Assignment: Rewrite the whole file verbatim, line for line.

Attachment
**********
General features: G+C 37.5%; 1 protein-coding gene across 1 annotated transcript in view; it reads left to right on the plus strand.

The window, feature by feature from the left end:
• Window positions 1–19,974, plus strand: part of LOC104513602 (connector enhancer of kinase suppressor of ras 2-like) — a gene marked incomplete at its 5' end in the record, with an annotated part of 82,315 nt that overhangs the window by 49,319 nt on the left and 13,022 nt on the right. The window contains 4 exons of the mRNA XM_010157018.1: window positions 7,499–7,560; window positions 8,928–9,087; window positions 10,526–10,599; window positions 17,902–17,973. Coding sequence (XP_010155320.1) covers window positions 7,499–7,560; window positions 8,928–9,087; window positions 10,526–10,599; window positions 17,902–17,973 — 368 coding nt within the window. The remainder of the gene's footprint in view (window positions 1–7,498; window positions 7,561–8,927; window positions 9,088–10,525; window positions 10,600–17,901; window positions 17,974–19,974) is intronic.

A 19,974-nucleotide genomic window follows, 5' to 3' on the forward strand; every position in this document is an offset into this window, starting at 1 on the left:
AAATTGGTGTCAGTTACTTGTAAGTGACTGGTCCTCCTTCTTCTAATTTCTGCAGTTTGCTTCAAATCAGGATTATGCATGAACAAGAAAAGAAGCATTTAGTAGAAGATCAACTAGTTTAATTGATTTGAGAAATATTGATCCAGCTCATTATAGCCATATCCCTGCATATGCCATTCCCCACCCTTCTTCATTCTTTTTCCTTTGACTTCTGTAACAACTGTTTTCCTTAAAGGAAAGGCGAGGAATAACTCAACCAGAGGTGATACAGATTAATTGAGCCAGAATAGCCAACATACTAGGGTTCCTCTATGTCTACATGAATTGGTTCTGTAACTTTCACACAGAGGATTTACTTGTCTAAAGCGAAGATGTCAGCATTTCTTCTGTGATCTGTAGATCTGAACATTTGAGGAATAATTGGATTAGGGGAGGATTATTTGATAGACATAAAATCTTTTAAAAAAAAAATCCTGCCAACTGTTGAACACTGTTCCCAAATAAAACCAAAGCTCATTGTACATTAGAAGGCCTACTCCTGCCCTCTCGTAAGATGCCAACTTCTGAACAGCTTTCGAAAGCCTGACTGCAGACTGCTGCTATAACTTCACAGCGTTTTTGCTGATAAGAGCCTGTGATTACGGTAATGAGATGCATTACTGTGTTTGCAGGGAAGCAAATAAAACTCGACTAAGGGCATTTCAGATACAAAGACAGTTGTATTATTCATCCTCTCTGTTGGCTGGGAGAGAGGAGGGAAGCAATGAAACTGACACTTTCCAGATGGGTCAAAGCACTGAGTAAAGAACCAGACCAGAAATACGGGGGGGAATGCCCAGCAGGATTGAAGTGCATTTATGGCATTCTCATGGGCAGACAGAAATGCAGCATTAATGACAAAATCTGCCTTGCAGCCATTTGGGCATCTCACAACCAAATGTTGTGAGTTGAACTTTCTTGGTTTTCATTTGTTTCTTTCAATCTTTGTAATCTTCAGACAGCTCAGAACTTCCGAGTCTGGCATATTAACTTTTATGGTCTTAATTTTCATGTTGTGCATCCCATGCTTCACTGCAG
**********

General features: G+C 37.5%; 1 protein-coding gene across 1 annotated transcript in view; it reads left to right on the plus strand.

The window, feature by feature from the left end:
• Window positions 1–19,974, plus strand: part of LOC104513602 (connector enhancer of kinase suppressor of ras 2-like) — a gene marked incomplete at its 5' end in the record, with an annotated part of 82,315 nt that overhangs the window by 49,319 nt on the left and 13,022 nt on the right. The window contains 4 exons of the mRNA XM_010157018.1: window positions 7,499–7,560; window positions 8,928–9,087; window positions 10,526–10,599; window positions 17,902–17,973. Coding sequence (XP_010155320.1) covers window positions 7,499–7,560; window positions 8,928–9,087; window positions 10,526–10,599; window positions 17,902–17,973 — 368 coding nt within the window. The remainder of the gene's footprint in view (window positions 1–7,498; window positions 7,561–8,927; window positions 9,088–10,525; window positions 10,600–17,901; window positions 17,974–19,974) is intronic.

A 19,974-nucleotide genomic window follows, 5' to 3' on the forward strand; every position in this document is an offset into this window, starting at 1 on the left:
AAATTGGTGTCAGTTACTTGTAAGTGACTGGTCCTCCTTCTTCTAATTTCTGCAGTTTGCTTCAAATCAGGATTATGCATGAACAAGAAAAGAAGCATTTAGTAGAAGATCAACTAGTTTAATTGATTTGAGAAATATTGATCCAGCTCATTATAGCCATATCCCTGCATATGCCATTCCCCACCCTTCTTCATTCTTTTTCCTTTGACTTCTGTAACAACTGTTTTCCTTAAAGGAAAGGCGAGGAATAACTCAACCAGAGGTGATACAGATTAATTGAGCCAGAATAGCCAACATACTAGGGTTCCTCTATGTCTACATGAATTGGTTCTGTAACTTTCACACAGAGGATTTACTTGTCTAAAGCGAAGATGTCAGCATTTCTTCTGTGATCTGTAGATCTGAACATTTGAGGAATAATTGGATTAGGGGAGGATTATTTGATAGACATAAAATCTTTTAAAAAAAAAATCCTGCCAACTGTTGAACACTGTTCCCAAATAAAACCAAAGCTCATTGTACATTAGAAGGCCTACTCCTGCCCTCTCGTAAGATGCCAACTTCTGAACAGCTTTCGAAAGCCTGACTGCAGACTGCTGCTATAACTTCACAGCGTTTTTGCTGATAAGAGCCTGTGATTACGGTAATGAGATGCATTACTGTGTTTGCAGGGAAGCAAATAAAACTCGACTAAGGGCATTTCAGATACAAAGACAGTTGTATTATTCATCCTCTCTGTTGGCTGGGAGAGAGGAGGGAAGCAATGAAACTGACACTTTCCAGATGGGTCAAAGCACTGAGTAAAGAACCAGACCAGAAATACGGGGGGGAATGCCCAGCAGGATTGAAGTGCATTTATGGCATTCTCATGGGCAGACAGAAATGCAGCATTAATGACAAAATCTGCCTTGCAGCCATTTGGGCATCTCACAACCAAATGTTGTGAGTTGAACTTTCTTGGTTTTCATTTGTTTCTTTCAATCTTTGTAATCTTCAGACAGCTCAGAACTTCCGAGTCTGGCATATTAACTTTTATGGTCTTAATTTTCATGTTGTGCATCCCATGCTTCACTGCAG